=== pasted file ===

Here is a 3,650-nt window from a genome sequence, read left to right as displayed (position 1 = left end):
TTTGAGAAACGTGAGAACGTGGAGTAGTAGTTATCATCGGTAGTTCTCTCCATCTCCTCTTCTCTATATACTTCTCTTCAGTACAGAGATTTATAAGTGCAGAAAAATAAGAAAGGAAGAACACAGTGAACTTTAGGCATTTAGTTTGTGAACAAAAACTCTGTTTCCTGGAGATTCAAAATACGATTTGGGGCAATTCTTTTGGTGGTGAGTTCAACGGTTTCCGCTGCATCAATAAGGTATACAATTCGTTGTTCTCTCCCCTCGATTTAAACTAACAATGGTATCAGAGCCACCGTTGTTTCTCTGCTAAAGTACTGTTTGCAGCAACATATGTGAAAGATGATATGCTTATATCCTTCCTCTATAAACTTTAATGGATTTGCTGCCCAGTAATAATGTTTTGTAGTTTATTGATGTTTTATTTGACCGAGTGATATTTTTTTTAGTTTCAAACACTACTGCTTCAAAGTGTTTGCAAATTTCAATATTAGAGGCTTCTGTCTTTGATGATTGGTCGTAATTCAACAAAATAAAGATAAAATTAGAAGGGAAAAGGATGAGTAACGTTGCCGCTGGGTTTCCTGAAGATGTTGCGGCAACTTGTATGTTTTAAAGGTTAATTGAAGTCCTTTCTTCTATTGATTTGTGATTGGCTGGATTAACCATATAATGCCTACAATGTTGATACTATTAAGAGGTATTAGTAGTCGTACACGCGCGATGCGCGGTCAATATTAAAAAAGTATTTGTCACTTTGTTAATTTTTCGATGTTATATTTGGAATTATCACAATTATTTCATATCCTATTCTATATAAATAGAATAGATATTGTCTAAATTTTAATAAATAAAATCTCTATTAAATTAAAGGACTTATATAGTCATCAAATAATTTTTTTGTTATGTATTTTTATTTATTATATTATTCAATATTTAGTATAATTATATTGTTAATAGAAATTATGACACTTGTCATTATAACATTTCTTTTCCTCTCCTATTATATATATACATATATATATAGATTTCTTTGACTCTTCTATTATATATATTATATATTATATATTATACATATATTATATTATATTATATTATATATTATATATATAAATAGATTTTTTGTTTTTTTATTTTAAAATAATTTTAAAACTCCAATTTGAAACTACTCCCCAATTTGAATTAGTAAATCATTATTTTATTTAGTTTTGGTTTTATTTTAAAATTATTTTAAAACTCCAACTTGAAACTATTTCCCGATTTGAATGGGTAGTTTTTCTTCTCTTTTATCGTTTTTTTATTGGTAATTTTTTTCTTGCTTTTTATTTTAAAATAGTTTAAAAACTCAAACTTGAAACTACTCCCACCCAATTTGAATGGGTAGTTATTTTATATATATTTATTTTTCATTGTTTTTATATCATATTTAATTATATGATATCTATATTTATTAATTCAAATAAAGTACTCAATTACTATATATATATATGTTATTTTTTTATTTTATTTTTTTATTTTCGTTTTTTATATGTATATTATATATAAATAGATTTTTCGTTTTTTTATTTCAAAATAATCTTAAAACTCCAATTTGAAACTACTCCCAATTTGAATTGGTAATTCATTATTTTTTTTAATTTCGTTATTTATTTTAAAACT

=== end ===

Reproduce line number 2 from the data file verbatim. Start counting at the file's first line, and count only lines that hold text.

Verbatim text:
TTTGAGAAACGTGAGAACGTGGAGTAGTAGTTATCATCGGTAGTTCTCTCCATCTCCTCTTCTCTATATACTTCTCTTCAGTACAGAGATTTATAAGTGCAGAAAAATAAGAAAGGAAGAACACAGTGAACTTTAGGCATTTAGTTTGTGAACAAAAACTCTGTTTCCTGGAGATTCAAAATACGATTTGGGGCAATTCTTTTGGTGGTGAGTTCAACGGTTTCCGCTGCATCAATAAGGTATACAATTCGTTGTTCTCTCCCCTCGATTTAAACTAACAATGGTATCAGAGCCACCGTTGTTTCTCTGCTAAAGTACTGTTTGCAGCAACATATGTGAAAGATGATATGCTTATATCCTTCCTCTATAAACTTTAATGGATTTGCTGCCCAGTAATAATGTTTTGTAGTTTATTGATGTTTTATTTGACCGAGTGATATTTTTTTTAGTTTCAAACACTACTGCTTCAAAGTGTTTGCAAATTTCAATATTAGAGGCTTCTGTCTTTGATGATTGGTCGTAATTCAACAAAATAAAGATAAAATTAGAAGGGAAAAGGATGAGTAACGTTGCCGCTGGGTTTCCTGAAGATGTTGCGGCAACTTGTATGTTTTAAAGGTTAATTGAAGTCCTTTCTTCTATTGATTTGTGATTGGCTGGATTAACCATATAATGCCTACAATGTTGATACTATTAAGAGGTATTAGTAGTCGTACACGCGCGATGCGCGGTCAATATTAAAAAAGTATTTGTCACTTTGTTAATTTTTCGATGTTATATTTGGAATTATCACAATTATTTCATATCCTATTCTATATAAATAGAATAGATATTGTCTAAATTTTAATAAATAAAATCTCTATTAAATTAAAGGACTTATATAGTCATCAAATAATTTTTTTGTTATGTATTTTTATTTATTATATTATTCAATATTTAGTATAATTATATTGTTAATAGAAATTATGACACTTGTCATTATAACATTTCTTTTCCTCTCCTATTATATATATACATATATATATAGATTTCTTTGACTCTTCTATTATATATATTATATATTATATATTATACATATATTATATTATATTATATTATATATTATATATATAAATAGATTTTTTGTTTTTTTATTTTAAAATAATTTTAAAACTCCAATTTGAAACTACTCCCCAATTTGAATTAGTAAATCATTATTTTATTTAGTTTTGGTTTTATTTTAAAATTATTTTAAAACTCCAACTTGAAACTATTTCCCGATTTGAATGGGTAGTTTTTCTTCTCTTTTATCGTTTTTTTATTGGTAATTTTTTTCTTGCTTTTTATTTTAAAATAGTTTAAAAACTCAAACTTGAAACTACTCCCACCCAATTTGAATGGGTAGTTATTTTATATATATTTATTTTTCATTGTTTTTATATCATATTTAATTATATGATATCTATATTTATTAATTCAAATAAAGTACTCAATTACTATATATATATATGTTATTTTTTTATTTTATTTTTTTATTTTCGTTTTTTATATGTATATTATATATAAATAGATTTTTCGTTTTTTTATTTCAAAATAATCTTAAAACTCCAATTTGAAACTACTCCCAATTTGAATTGGTAATTCATTATTTTTTTTAATTTCGTTATTTATTTTAAAACT